Henry ‘Merv’ Parker

30th July 2020

By Mike Hill

‘FEED them well and keep them happy’. That’s Henry ‘Merv’ Parker’s recipe for producing good racing dog.

Parker, who has had his share of good dogs over the years, has been training greyhounds in north Queensland for at least three decades.

A former cane farmer, who was introduced to the sport by well-known greyhound identity John Kohn in the 1990s, is featured in this month’s The Trainer column.

Parker, who was based at Ayr for many years, is establishing a training complex on a 10-acre property at Horseshoe Lagoon, midway between Ayr and Townsville.

“I’m doing what I like in my twilight years,” he said.

“We have two straight tracks that can be converted into competition runs, a bull ring and we are in the process of building a new kennel block.”

Parker said ‘good food and keeping your dogs happy’ should be at the top of any trainer’s must-do list.

“They are so important for a dog to perform at its best,” he said.

Parker, who is helped by his son Tony, has 10 dogs in work, headed by the consistent sprinter Goes Boom.

The black and white dog (Allen Deed-Dyna Fancy) has hit a purple patch in recent months, stringing together four successive wins and six wins and four placings from his last 13 outings.

“He does everything right,” said Parker. “He’s a lovely, happy and relaxed dog. In his kennel he just lies on his back with his legs up. He almost talks to you.

“I’ll be keeping him as a pet when he finishes racing. He’s like part of the family.”

Over the years Parker’s standout chasers have included Chief Supreme, Kiladdie, Speed Direct, Arlandria and Cherokee Bob.

“Chief Supreme was probably my best dog,” he said. “He won about 40 races and held the track record for some time.”

Parker said good dogs made life easy for trainers.

“They spoil you,” he said, “And when they retire they’re hard to replace.”

Parker also has high hopes for some well-bred pups he has bought recently, including members of the Fernando Bale-Miss Gingin, Aston Dee Bee-Del Rey and Fernando Bale-Flyrite litters.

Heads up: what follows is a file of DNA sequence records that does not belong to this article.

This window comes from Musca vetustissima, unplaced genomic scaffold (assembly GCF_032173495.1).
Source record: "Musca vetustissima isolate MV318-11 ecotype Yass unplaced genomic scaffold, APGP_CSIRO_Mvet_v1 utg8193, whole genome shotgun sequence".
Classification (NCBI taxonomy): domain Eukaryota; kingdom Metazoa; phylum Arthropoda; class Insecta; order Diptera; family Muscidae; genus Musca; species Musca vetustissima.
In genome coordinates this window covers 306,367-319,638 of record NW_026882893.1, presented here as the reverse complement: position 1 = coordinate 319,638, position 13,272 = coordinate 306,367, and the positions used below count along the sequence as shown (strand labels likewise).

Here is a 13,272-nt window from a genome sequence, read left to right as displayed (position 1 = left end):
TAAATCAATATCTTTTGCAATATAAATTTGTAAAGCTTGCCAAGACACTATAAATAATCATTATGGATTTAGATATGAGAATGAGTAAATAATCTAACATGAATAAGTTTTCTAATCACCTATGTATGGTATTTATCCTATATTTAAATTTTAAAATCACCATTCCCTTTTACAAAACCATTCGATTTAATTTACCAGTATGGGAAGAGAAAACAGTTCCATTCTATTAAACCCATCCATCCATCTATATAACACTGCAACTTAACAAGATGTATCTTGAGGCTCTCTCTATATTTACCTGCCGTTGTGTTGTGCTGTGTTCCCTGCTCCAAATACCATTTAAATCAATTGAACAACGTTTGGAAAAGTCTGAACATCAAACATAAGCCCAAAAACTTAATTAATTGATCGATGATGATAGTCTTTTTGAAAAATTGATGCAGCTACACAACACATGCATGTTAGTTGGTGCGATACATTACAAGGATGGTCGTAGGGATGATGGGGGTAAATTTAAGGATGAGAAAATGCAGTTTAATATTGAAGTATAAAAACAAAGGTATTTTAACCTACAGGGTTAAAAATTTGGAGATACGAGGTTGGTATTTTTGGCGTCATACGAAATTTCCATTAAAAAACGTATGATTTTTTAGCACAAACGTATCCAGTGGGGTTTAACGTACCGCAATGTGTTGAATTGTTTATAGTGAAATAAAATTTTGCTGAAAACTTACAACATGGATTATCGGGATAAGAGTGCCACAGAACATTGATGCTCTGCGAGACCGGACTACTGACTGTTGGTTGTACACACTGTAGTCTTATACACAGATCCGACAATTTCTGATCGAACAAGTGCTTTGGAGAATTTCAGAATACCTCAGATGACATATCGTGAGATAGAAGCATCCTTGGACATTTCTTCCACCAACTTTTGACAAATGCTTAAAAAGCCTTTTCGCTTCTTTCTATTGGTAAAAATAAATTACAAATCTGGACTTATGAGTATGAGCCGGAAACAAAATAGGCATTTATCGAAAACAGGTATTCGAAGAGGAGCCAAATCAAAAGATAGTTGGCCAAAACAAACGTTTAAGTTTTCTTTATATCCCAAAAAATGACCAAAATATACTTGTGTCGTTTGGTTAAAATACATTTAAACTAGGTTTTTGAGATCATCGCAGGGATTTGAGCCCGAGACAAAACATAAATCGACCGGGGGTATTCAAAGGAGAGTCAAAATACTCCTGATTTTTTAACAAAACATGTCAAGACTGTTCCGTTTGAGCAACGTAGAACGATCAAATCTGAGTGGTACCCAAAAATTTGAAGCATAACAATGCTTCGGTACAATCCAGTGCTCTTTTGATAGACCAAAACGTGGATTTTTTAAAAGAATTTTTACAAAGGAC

“They’re all really nice pups,” he said. “Racing at Townsville is good at the moment with meetings on Tuesdays and Fridays. You can split the team up and race on both days.”

1: How and when did you get involved in greyhound racing?

A: Through John and Richard Kohn. John was heavily involved in starting the Ayr track which we lived next too.

2: Who has been the greatest influence on you as a trainer?

A: The late Binks Walker and the late John Keast (local vet).

3: At what age do you start preparing a pup for racing?

A: About 16-18 months.

4: How long does it take to prepare a pup for its first race?

A: 3-4 months. Prefer to take longer with dogs especially if they are on the larger side.

5: What makes a good pup?

A: It helps if they are well put together, but the right temperament is key.

6: Do you do anything special when preparing a young dog for its maiden compared to a seasoned performer?

A: Would make sure a young maiden has a few looks at the track first where as a seasoned performer would only need one look.

7: Do you have a set routine for all your greyhounds or do you vary training for individual runners?

A: Most dogs would have a similar routine, but will vary small things like how far and often they gallop to keep them happy.

8: Do you have any unique or unusual methods you would like to share in regard to training?

A: Not really.

9: Do you swim your dogs as part of your training regime?

A: No.

10: How frequently do you like to race your dogs?

A: Once a week works well. Will back them up occasionally if we think they can handle it.

11: What’s your training routine for dogs between races?

A: Competition runs and free gallop behind a motorbike.

12: Do you do all muscle work on your dogs or do you use a professional muscle man?

A: Mostly my son checks them over, but we will take them to Brad Belford if needed.

13: Do you do treat all injuries to your dogs yourself?

A: Usually yes. Local vet Des Viero for any major problems.

14: Which is the best greyhound you have trained?

A: Chief Supreme. Won 40 plus starts back in the early 90s.

15: What do you consider is the best greyhound track in Australia and why?

A: I like watching the racing at the nice big track at Murray Bridge.

16: What does the industry need most going forward?

A: Plenty of young people getting involved in the industry and racing twice a week in North Queensland is very important up here.

17: What is the best advice you could give someone just starting out as a trainer?

A: Feed them well and keep them happy. Look for dogs with the right temperament.

(Photo: Louise Partland)